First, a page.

Even the “transfer ban” was a sham; it turned out to be a “registration ban” instead which still let them assemble a squad and use the players as “trialists”; every single one of them ended up eligible to play for the club in the season they signed.

Sevco never was punished for the sins of Rangers. Instead they got titles and trophies they didn’t win and the “continuation” – the Survival Lie – was forced down the throats of supporters of other sides everywhere.

From that lie, the Victim Lie sprouted as if by magic, but in fact it’s the most logical part of all this, because if Rangers never died then they really were relegated and that happened in spite of nothing in the regulations which would have allowed it.

It goes without saying that these twin untruths are toxic to our game; those who accept them as fact, or pretend they do out of expediency, do nothing less than promote a scenario in which Scottish football turned on Rangers at their weakest moment and smashed the club to pieces out of spite, out of envy and out of bigotry.

It is a dangerous view to promote, because stupid people believe it.

You only have to dip the occasional toe into the febrile swamps of their forums to see the results of it; an ever-pulsing hatred for the rest of the game here that is so intense that many of its fans would burn our sport to the ground, and their own club with it, just to get some payback.

The events of 2011- 2012 are still only half-understood.

The only people in this country, save for a handful of the bloggers and writers on our side of the aisle, who truly have a handle on what actually went on are, ironically but maybe not surprisingly, Celtic’s shareholders.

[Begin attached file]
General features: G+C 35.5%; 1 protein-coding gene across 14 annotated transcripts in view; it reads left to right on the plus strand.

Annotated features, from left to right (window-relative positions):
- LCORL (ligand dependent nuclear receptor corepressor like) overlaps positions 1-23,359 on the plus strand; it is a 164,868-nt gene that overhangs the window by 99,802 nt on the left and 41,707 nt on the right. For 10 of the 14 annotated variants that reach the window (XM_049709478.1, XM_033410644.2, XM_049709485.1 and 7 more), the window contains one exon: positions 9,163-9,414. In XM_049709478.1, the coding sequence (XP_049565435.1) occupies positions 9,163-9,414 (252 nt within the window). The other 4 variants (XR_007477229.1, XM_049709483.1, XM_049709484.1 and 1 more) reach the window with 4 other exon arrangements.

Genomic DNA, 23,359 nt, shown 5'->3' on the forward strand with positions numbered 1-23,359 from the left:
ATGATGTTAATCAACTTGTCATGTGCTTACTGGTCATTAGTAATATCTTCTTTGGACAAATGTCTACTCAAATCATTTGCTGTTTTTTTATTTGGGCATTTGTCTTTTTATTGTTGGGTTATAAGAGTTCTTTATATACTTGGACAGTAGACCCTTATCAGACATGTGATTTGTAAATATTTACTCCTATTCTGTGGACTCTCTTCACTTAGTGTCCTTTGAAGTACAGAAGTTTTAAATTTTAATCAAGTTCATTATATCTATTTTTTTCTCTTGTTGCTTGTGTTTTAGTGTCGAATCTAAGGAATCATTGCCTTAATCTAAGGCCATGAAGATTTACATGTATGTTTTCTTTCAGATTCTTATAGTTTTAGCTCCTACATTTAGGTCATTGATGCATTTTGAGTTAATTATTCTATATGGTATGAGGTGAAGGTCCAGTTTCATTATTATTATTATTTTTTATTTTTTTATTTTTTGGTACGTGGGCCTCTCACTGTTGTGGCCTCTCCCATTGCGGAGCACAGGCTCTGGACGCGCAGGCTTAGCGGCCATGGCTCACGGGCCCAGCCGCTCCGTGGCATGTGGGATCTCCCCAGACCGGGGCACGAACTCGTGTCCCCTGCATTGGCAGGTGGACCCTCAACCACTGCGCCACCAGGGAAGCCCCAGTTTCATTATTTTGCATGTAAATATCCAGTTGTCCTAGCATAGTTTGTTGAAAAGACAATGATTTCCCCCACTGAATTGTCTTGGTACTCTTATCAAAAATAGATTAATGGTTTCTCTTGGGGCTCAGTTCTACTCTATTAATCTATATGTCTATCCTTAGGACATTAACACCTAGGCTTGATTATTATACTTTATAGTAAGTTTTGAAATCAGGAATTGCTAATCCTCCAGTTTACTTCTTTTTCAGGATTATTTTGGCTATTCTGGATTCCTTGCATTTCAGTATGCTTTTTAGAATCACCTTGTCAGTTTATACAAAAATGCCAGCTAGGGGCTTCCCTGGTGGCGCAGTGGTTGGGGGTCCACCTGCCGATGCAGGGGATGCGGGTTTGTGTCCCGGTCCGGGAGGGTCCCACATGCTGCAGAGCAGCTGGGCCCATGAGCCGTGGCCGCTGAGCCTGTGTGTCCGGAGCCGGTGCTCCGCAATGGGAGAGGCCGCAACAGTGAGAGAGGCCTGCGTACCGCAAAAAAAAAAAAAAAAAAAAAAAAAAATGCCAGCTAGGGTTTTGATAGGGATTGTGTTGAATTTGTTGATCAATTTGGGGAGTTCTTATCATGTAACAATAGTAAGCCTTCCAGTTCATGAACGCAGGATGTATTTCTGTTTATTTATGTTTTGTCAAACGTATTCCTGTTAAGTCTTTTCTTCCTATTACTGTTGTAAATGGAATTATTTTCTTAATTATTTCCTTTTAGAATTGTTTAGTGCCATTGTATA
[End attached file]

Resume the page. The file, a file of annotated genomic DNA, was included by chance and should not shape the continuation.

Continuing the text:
The fans at Ibrox have never wanted to know, they’ve never dug too deep.

They believe their club were the victims of a gigantic conspiracy which cost them years and a sum running into the hundreds of millions of pounds … but not one of their sites or their so-called intellectuals has ever been interested in uncovering how it was done or who was involved in it.

And you know what? These people aren’t simply aware on some level that what they promote is sheer nonsense; they believe that their version is the truth, that the conspiracy existed, but they have no interest in or motivation to get to the bottom of it.

It’s Celtic fans – the victors, the winners, the beneficiaries of the so-called conspiracy – who most want to understand those events and what really went on, because we know even better than Sevco fans think they do that something about all of it stinks to high heaven.

The area our shareholders chose to focus their attention was on the decision by the governing bodies to grant a European license to Rangers for the 2011-12 season.

The Resolution 12 boys worked tirelessly on this for many years, and accumulated a vast amount of information on the subject and had hoped Celtic would take their findings seriously.

The club has never given those guys the full backing they were entitled to.

Yet for a while, it seemed as if the SFA itself, forced by the club to consider the testimony given at the Supreme Court hearing on the Big Tax Case, might have to act anyway … and they did, indeed, open a disciplinary case against Ibrox.

Sevco responded by questioning the SFA’s ability to hear the case … indeed, what they were questioning was whether the SFA even had the right to hear it.